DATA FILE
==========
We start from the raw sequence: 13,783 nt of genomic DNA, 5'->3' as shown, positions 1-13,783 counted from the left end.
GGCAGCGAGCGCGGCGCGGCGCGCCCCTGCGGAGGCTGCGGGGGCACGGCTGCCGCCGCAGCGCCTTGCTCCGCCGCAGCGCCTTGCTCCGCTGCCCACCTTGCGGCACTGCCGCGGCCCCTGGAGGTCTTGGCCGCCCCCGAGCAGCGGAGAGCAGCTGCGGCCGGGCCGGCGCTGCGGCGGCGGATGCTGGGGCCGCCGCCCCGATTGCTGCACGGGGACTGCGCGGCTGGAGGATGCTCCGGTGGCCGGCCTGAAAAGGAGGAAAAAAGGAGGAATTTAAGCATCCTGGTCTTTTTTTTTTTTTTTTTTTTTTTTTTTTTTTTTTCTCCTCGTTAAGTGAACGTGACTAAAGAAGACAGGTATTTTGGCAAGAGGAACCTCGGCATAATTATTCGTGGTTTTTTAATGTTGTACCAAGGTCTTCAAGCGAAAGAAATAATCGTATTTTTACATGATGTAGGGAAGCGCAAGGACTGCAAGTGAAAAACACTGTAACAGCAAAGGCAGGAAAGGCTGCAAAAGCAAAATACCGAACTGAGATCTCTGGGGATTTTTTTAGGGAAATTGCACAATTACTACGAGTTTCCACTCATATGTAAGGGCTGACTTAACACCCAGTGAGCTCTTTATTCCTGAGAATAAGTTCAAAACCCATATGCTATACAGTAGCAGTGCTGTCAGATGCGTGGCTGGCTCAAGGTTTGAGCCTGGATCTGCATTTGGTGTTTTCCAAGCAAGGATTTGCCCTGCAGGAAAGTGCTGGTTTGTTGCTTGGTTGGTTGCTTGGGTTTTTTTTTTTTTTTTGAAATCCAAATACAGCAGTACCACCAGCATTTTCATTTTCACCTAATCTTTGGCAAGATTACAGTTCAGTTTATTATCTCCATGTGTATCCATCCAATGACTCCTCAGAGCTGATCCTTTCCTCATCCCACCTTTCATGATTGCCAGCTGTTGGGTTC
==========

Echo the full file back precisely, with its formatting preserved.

We start from the raw sequence: 13,783 nt of genomic DNA, 5'->3' as shown, positions 1-13,783 counted from the left end.
GGCAGCGAGCGCGGCGCGGCGCGCCCCTGCGGAGGCTGCGGGGGCACGGCTGCCGCCGCAGCGCCTTGCTCCGCCGCAGCGCCTTGCTCCGCTGCCCACCTTGCGGCACTGCCGCGGCCCCTGGAGGTCTTGGCCGCCCCCGAGCAGCGGAGAGCAGCTGCGGCCGGGCCGGCGCTGCGGCGGCGGATGCTGGGGCCGCCGCCCCGATTGCTGCACGGGGACTGCGCGGCTGGAGGATGCTCCGGTGGCCGGCCTGAAAAGGAGGAAAAAAGGAGGAATTTAAGCATCCTGGTCTTTTTTTTTTTTTTTTTTTTTTTTTTTTTTTTTTCTCCTCGTTAAGTGAACGTGACTAAAGAAGACAGGTATTTTGGCAAGAGGAACCTCGGCATAATTATTCGTGGTTTTTTAATGTTGTACCAAGGTCTTCAAGCGAAAGAAATAATCGTATTTTTACATGATGTAGGGAAGCGCAAGGACTGCAAGTGAAAAACACTGTAACAGCAAAGGCAGGAAAGGCTGCAAAAGCAAAATACCGAACTGAGATCTCTGGGGATTTTTTTAGGGAAATTGCACAATTACTACGAGTTTCCACTCATATGTAAGGGCTGACTTAACACCCAGTGAGCTCTTTATTCCTGAGAATAAGTTCAAAACCCATATGCTATACAGTAGCAGTGCTGTCAGATGCGTGGCTGGCTCAAGGTTTGAGCCTGGATCTGCATTTGGTGTTTTCCAAGCAAGGATTTGCCCTGCAGGAAAGTGCTGGTTTGTTGCTTGGTTGGTTGCTTGGGTTTTTTTTTTTTTTTTGAAATCCAAATACAGCAGTACCACCAGCATTTTCATTTTCACCTAATCTTTGGCAAGATTACAGTTCAGTTTATTATCTCCATGTGTATCCATCCAATGACTCCTCAGAGCTGATCCTTTCCTCATCCCACCTTTCATGATTGCCAGCTGTTGGGTTC